A few thoughts:
-Your minutes projections for the Spurs' stars seem low. Last year, Duncan, Kawhi, and Parker each saw large increases in min/g in the postseason, ending at around 36 each. Some of that was due to the Spurs playing a total of 7 overtimes in their 21 games (adding 1.4 minutes per game, or 7 additional player-minutes) or due to them having slightly less depth last year, but I'd bump up the minutes of each of those three, as well as Ginobili. Popovich spoke about Kawhi in particular here
“We want to up his minutes,” Popovich said. “He’s going to play more minutes (in the playoffs) than Tim Duncan does probably, more minutes than Manu Ginobili probably. This is his stretch run and he needs to be in shape for it. He’s never really been able to do this because it was a lockout season or we had to limit his minutes last year. This is the first time he’s been able to lay it out there.”
I'd project Kawhi at no less than 37 min/g and probably more, especially considering that if seeds hold, the Spurs' road would go through James Harden, Kevin Durant, and LeBron James. The extra minutes for the stars would come from Belinelli, Diaw, Mills, and Splitter at the back end of the rotation, I'd expect. Good lord, the Spurs are deep.
-Jerryd Bayless is no longer with the Grizzlies, having been traded to Boston in the deal that acquired Courtney Lee. I'd expect most of his projected minutes to instead go Mike Miller's way.
-Adding xRAPM values up like that may make sense, but calling them SRS values isn't passing the smell test. The Spurs, Clippers, and Warriors all would come in as the #1 overall team of all time were they to keep those values up for an entire season, and we'd have 10 teams with an SRS north of +6. If each value was multiplied by .6, the magnitudes would seem more reasonable, but it seems like the "effect of being up X" variable is having quite a large effect. Maybe there's some function we can apply to these totals, so that we know that when the Spurs are given a score of 13.4, due to the extra difficulty in adding each additional point of efficiency differential, that translates out to the difference between 0 and +8, or +9 or +7 or whatever it is.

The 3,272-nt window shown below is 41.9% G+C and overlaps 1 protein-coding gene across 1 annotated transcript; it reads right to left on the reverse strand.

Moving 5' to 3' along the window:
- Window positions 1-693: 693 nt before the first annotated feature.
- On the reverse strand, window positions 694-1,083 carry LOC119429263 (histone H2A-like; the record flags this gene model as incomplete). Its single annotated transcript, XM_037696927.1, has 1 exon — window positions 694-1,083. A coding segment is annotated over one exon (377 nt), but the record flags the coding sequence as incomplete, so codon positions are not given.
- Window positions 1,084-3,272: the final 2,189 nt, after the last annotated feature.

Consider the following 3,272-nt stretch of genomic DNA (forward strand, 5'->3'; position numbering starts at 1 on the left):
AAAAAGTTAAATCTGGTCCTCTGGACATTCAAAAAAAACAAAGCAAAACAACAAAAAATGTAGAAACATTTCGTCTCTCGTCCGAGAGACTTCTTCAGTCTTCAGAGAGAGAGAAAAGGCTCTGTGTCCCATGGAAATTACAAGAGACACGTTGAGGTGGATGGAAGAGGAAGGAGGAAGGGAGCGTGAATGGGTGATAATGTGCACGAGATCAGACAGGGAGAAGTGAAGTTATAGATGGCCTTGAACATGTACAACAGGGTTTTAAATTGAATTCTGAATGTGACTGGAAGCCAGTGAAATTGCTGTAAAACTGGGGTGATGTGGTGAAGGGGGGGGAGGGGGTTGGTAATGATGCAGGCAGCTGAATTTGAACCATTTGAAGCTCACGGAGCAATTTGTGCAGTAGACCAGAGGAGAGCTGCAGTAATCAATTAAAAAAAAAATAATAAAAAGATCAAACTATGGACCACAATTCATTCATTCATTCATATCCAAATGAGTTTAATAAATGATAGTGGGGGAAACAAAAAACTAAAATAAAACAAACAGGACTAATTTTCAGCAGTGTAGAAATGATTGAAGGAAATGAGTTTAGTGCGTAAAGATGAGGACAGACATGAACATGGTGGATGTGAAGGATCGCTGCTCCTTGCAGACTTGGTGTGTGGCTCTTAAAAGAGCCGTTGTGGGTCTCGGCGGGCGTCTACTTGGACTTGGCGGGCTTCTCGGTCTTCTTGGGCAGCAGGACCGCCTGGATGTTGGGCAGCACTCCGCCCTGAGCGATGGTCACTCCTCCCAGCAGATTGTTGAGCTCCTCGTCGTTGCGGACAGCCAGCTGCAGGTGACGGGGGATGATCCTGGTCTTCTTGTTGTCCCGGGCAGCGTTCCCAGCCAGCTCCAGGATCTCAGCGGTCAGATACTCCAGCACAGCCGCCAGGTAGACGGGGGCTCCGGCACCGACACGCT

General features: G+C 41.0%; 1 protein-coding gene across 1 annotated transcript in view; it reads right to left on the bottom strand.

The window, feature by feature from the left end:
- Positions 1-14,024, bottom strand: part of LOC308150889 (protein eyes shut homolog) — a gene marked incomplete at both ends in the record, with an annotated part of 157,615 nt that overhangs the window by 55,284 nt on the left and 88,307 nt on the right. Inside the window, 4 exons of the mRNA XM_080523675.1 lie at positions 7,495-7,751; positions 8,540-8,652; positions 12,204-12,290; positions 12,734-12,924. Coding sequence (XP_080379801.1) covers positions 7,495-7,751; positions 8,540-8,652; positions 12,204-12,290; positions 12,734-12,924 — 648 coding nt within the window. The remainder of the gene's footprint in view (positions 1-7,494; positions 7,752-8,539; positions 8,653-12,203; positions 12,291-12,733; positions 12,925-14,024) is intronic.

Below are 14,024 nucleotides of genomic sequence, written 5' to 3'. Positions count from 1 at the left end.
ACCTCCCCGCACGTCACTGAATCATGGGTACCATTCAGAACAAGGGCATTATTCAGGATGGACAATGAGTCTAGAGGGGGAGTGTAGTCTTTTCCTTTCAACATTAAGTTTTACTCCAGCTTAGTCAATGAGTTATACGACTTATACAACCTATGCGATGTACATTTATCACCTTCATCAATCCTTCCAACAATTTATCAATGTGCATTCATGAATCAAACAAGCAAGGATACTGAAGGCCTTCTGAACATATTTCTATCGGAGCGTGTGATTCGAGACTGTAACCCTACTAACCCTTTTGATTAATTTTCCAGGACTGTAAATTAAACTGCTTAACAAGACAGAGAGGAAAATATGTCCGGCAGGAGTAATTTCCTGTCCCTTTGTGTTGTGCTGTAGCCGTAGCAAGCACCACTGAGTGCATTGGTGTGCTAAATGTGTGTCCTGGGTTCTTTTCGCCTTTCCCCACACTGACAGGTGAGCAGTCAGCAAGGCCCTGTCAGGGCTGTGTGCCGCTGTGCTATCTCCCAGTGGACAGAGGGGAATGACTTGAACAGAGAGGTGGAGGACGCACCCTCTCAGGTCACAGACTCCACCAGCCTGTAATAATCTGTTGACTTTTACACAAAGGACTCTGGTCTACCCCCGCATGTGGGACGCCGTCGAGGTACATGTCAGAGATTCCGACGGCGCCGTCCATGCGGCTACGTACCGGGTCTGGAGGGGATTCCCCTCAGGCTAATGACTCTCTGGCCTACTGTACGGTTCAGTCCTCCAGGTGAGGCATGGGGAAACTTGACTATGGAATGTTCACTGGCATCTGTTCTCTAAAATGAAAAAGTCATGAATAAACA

-It also seems strange that Warriors-Clippers ended up that close in your model. How did you set that up? If you used the 12.4 and 11.9 values from before, a half-point difference is not insignificant, and should result in a swing of more than 3 games per 10,000, right? Am I missing something there? It may be that the model just minimizes differences as these scores grow. Strange behavior with large inputs like that wouldn't surprise me much considering how extreme of an outlier these are when interpreted as SRS scores, but I don't see how that would have that effect if you just generated predicted PPG for each team and plugged it into Pythagorean W/L. I might just have misunderstood what your inputs are, though.